* Fiscal Q3 EPS beats market expectations
* Sees Q4 EPS excluding items $0.49-0.53 vs Street's $0.54
* CEO cites supply shortage of new "FAS3200" system
* Shares fall 4 pct after-hours
(Adds background on data storage products, competitors,
byline; updates share price)
By Ritsuko Ando
NEW YORK, Feb 16 Data storage equipment maker
NetApp Inc (NTAP.O) gave a weaker-than-expected profit
forecast, blaming a components shortage, pushing the company's
shares down 4 percent.
NetApp Chief Executive Tom Georgens said the company failed
to keep up with demand for its new "FAS3200" storage systems,
due to a shortage of some semiconductor components.
The company forecast fiscal fourth-quarter profit,
excluding items, of 49 to 53 cents per share. Analysts had
expected 54 cents per share, according to Thomson Reuters
He said the weaker-than-expected outlook was no indication
of a slowdown in sales or a decline in market share.
"Clearly we are continuing to gain share," he told
"While disappointing in the near term, we remain optimistic
as demand is very strong," he said, adding the company was
trying to catch up with demand.
Under Georgens, NetApp has gained share from rivals, moving
from No. 5 in the corporate data storage equipment market to
No. 3 behind EMC Corp EMC.N and International Business
Machines Corp (IBM.N), according to market researcher IDC.
Net profit for the third quarter that ended Jan. 28 rose to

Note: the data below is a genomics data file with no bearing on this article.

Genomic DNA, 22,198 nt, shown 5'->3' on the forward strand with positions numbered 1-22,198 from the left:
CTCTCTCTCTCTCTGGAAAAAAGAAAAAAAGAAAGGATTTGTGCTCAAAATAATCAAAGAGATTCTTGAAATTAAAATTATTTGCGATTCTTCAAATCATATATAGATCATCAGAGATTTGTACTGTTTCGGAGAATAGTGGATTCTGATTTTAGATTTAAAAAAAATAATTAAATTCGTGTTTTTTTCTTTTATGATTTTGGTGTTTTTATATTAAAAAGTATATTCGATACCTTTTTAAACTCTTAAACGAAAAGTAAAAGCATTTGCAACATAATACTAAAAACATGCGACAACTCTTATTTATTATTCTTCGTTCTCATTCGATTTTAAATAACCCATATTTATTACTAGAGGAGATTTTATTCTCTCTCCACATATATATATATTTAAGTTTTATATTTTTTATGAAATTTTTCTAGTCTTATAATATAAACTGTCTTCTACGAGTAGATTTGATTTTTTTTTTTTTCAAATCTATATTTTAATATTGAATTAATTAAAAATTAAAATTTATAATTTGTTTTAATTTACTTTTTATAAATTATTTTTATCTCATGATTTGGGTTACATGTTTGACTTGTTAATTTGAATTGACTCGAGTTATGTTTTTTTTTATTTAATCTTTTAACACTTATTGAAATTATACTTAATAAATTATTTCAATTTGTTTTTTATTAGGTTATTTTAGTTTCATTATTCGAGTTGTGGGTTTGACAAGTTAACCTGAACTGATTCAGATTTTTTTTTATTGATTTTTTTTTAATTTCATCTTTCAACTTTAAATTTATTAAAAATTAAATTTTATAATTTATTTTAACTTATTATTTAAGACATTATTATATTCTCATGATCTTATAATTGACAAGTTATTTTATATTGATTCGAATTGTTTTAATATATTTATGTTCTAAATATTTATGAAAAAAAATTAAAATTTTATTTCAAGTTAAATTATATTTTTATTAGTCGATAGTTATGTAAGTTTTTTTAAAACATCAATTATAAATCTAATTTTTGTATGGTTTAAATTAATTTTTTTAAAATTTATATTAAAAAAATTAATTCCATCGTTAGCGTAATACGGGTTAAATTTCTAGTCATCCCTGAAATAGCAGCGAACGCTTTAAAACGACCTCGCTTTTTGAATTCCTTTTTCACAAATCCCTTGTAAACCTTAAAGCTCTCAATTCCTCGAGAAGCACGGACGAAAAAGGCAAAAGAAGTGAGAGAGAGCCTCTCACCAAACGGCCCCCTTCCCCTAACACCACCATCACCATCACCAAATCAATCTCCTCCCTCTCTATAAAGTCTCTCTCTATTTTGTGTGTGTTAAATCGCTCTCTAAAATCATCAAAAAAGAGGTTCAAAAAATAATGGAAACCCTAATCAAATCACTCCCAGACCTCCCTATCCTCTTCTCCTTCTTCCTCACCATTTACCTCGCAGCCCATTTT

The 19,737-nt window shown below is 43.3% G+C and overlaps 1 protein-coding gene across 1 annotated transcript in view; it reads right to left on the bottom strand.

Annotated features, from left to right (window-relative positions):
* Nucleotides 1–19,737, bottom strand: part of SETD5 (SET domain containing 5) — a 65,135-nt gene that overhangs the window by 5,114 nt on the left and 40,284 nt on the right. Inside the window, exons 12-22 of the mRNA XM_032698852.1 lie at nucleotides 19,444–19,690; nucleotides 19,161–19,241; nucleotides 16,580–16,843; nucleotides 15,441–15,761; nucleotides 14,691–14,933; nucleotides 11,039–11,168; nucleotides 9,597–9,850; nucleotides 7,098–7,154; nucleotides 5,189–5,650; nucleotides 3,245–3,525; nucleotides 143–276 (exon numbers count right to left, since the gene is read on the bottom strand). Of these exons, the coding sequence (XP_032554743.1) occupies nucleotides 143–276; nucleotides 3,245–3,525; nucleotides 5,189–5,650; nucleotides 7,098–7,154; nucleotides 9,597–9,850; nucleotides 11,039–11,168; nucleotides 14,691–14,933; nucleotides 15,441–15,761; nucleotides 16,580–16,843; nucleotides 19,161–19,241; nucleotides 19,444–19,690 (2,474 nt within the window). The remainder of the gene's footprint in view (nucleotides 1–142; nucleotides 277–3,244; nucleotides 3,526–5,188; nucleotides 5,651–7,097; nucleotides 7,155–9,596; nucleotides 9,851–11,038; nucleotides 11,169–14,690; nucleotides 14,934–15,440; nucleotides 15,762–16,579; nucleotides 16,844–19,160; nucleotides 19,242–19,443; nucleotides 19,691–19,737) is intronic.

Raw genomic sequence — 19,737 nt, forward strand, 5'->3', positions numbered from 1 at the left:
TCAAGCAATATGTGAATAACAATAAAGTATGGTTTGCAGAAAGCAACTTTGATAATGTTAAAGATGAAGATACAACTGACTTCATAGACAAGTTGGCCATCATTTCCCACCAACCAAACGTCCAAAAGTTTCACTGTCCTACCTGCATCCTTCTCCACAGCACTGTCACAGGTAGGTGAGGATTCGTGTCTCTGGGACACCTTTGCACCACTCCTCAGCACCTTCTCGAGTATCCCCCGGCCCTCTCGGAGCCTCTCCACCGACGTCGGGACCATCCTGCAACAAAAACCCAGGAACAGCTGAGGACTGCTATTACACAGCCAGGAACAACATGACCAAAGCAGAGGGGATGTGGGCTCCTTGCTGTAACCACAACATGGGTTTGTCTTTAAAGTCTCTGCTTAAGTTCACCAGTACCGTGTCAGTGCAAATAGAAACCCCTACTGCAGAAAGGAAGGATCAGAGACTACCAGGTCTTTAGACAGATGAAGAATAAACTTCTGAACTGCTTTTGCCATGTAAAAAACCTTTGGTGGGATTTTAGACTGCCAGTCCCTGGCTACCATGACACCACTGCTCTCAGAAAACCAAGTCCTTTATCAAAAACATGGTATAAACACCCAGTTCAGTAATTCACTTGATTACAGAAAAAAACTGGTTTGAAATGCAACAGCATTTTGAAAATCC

$172 million from $108 million a year earlier. Excluding items,
profit per share was 52 cents per share, beating the average
Wall Street forecast of 50 cents a share.
Third-quarter revenue rose to $1.27 billion from $1.01
billion a year earlier.
NetApp shares fell 4 percent to $56.01 in extended trading
after closing at $58.54 on Nasdaq.
They had risen over 15 percent since the start of the year,
and traders had said they had priced in strong earnings
The popularity of online video and the switch to digital
data in various businesses are generating huge amounts of
online traffic. That, in turn, is seen boosting demand for
effective storage products and "cloud computing" -- accessing
remote computing power and data over the Internet.
Dealmaking in the storage sector heated up last year as
EMC, IBM, Dell Inc DELL.O, Hewlett-Packard Co (HPQ.N) and
Oracle Corp ORCL.O began jostling for dominance.
HP bought 3PAR for $2.4 billion after a heated battle with
Dell, while Dell later announced plans to take over Compellent
Technologies Inc for close to $1 billion. IBM has bought
Netezza Corp for $1.7 billion and EMC bought NetApp rival
Isilon Systems for $2.3 billion.
The company said it would be acquisitive, without being
specific, but added there was no pressure for it to do deals in
the near term as it was managing to expand market share on its
(Reporting by Ritsuko Ando; Editing by Richard Chang, Gary